La Jetee (France, 1962, Chris Marker)
Wherein Ben and I attempt to deconstruct Marker's technique.
I have only seen about half of the Short 2 disc but so far I have found all of the selections worthwhile and deserving of commentary. However, La Jetee is clearly in a class by itself. I was confused about which Terry Gilliam film it inspired, telling Jacob that it was Brazil. He has seen 12 Monkeys three times to my once, however, and quickly corrected me.
The story is compelling, to be sure, but this is not what stands out for me, at least not cinematically. I mean, the post-apocalyptic setting, the premise of time travel and the thematic implication of dream-reality are solid material but not especially original. I can believe that Gilliam really did not watch the film as is rumored insofar a he ran with the basics of the story and did not attempt to replicate what is most powerful about La Jetee - the atmosphere. The vibe coming off the thing is intense man!
The secret of this motion picture is, of course, that it is not a motion picture at all. It is one still after another. Occasionally too slow and a couple of time repetitious in a bad way - probably the result of this being the always-longer, let's-put-back-in-what-we-correctly-left-out-before director's cut - La Jetee is otherwise a tour de force of shot juxtaposition and cumulative frame-by-frame impact. Factor in the black and white, the bleak voice over and the nature of the tale itself and you've got one powerfully disturbing little film.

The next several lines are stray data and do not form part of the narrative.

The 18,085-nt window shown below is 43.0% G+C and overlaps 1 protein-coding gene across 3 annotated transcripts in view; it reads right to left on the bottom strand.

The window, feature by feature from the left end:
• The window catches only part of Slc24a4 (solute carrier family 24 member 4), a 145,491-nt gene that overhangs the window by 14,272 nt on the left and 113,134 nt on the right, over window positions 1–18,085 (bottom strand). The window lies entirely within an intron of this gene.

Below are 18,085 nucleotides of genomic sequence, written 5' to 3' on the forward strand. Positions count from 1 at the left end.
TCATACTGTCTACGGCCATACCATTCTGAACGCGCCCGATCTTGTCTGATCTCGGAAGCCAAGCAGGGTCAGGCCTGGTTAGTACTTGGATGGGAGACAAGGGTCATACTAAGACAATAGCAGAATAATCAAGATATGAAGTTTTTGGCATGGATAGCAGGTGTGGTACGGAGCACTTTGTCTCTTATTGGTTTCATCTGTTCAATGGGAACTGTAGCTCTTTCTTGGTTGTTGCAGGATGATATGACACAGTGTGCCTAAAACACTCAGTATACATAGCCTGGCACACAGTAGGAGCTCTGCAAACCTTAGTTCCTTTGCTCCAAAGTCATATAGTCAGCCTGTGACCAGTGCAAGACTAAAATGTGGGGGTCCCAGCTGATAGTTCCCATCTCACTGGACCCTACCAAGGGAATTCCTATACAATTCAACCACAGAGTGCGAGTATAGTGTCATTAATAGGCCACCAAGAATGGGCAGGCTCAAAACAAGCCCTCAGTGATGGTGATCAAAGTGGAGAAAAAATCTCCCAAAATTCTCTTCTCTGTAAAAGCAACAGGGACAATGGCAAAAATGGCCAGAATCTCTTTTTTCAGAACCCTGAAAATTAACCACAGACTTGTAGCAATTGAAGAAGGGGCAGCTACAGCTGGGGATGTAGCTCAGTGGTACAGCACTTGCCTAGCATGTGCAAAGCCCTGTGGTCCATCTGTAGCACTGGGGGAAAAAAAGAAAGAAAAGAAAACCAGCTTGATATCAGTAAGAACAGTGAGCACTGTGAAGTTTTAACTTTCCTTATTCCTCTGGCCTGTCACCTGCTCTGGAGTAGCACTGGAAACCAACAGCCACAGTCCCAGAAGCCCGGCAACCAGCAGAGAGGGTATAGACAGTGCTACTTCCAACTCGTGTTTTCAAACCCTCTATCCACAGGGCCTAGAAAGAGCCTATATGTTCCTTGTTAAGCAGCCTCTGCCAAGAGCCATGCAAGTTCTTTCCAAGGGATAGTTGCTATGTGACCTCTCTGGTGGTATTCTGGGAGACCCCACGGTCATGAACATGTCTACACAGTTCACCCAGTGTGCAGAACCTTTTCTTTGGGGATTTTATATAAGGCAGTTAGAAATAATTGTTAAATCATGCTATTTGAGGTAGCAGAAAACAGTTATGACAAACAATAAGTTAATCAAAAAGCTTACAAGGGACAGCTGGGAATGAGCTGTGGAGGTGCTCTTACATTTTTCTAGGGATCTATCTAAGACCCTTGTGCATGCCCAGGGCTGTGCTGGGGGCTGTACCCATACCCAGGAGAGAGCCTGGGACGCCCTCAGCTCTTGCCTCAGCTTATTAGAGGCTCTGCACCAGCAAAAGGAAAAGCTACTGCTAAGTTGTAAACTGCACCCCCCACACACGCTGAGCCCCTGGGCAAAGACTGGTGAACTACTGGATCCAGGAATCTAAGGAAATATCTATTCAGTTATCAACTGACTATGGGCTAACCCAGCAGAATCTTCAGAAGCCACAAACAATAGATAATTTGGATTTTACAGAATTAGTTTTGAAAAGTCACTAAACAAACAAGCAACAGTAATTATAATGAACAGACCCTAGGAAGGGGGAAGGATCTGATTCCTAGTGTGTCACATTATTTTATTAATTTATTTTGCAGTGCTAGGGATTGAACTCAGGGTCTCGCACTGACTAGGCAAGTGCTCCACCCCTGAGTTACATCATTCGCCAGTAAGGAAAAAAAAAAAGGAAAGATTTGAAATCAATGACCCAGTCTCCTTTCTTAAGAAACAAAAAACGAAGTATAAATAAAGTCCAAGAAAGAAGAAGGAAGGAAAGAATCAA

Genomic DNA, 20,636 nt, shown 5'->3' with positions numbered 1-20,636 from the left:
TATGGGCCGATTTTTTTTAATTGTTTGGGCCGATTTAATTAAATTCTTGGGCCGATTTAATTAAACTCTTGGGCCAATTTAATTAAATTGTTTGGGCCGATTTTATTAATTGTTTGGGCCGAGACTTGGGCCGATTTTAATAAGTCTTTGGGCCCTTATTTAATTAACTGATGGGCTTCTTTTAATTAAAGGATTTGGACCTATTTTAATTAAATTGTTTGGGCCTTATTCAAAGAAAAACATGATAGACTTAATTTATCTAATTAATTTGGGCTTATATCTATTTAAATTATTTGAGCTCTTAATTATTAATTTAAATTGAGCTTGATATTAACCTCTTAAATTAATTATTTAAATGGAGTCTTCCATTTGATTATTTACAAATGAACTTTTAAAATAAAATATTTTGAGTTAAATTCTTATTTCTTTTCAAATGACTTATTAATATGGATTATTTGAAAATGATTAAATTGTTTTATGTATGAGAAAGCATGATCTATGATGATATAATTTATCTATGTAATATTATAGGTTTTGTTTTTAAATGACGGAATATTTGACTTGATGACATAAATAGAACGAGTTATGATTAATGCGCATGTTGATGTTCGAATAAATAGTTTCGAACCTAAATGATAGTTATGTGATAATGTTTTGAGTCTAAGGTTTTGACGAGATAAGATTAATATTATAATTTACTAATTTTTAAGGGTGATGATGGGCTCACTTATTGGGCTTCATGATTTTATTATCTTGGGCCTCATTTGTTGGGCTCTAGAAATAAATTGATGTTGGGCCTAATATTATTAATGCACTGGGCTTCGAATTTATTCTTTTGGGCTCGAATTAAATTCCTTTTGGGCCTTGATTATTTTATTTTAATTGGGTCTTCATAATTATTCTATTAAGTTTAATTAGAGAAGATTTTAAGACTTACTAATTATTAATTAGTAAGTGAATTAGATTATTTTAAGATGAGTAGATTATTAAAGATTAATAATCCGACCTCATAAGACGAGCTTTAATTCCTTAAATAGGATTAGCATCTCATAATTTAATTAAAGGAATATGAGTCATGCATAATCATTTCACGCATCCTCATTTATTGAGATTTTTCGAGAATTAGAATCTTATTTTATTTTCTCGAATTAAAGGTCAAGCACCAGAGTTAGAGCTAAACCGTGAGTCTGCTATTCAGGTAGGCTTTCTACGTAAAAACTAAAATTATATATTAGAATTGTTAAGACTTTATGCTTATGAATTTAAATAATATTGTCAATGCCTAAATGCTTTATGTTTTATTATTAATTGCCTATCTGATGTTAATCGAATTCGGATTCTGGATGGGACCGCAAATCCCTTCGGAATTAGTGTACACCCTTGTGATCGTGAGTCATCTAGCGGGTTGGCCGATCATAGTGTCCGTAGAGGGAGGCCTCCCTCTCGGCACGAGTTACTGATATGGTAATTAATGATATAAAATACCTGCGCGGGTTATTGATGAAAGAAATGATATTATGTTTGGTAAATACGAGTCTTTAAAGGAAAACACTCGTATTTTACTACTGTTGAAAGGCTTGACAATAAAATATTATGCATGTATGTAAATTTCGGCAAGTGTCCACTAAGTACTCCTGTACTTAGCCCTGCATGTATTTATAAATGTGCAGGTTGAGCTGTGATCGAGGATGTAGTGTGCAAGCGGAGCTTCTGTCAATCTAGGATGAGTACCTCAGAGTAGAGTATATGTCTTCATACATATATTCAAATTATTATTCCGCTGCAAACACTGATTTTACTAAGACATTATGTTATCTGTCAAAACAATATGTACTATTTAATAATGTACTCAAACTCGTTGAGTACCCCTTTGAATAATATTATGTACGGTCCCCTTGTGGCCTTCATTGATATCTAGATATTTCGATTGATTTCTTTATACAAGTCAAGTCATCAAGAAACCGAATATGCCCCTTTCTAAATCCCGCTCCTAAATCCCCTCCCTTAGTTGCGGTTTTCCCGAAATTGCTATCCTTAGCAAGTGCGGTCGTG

And factor in too, that, audio track notwithstanding, La Jetee is a silent movie. It can't be a talkie because it isn't even a walkie, as it were, and the absence of dialogue is a big part of why the film works. Even more than bodies in motion generally (walkie), when we see - not hear, my point is visual - when we see jaws and lips in motion specifically (talkie), we are especially susceptible to cognitively processing this as temporally grounded. That is, we see speech as occurring in-time, indeed, usually in real time. Both the premise of time travel and the intense atmosphere of La Jetee are well served by the negation of our cinematic sense of real time. This negation is achieved through the film being a black hole of non-motion. This non-motion I have already ascribed to the film being a stream of stills. But, ironically, it is the lack of anything in the audio stream suggestive of real time, particularly dialogue that makes the film LOOK temporally inert.
Hence, we are ripe to believe in the science fiction time-dynamism called for by the plot because our feeling of time standing still legitimates the narrative going back and forward in time. Still. Back. Forward. It's all fair game as a result of us being emotionally imprisoned by the atmosphere of the film. This touches on an almost gothic level of horror by rendering historical linearity meaningless. The fall-out is vacillation between memory as a cause of insanity and life as a permanent nightmare - oops! - redundant. That all of this is in the context of a given World War Three, with society barely surviving in a subterranean hell, to be saved only by the most sinister science - seriously, you've got one powerfully disturbing little film.
Excellent. Rod Serling meets Bergman with a broken film projector and cereal bowl full of battery acid.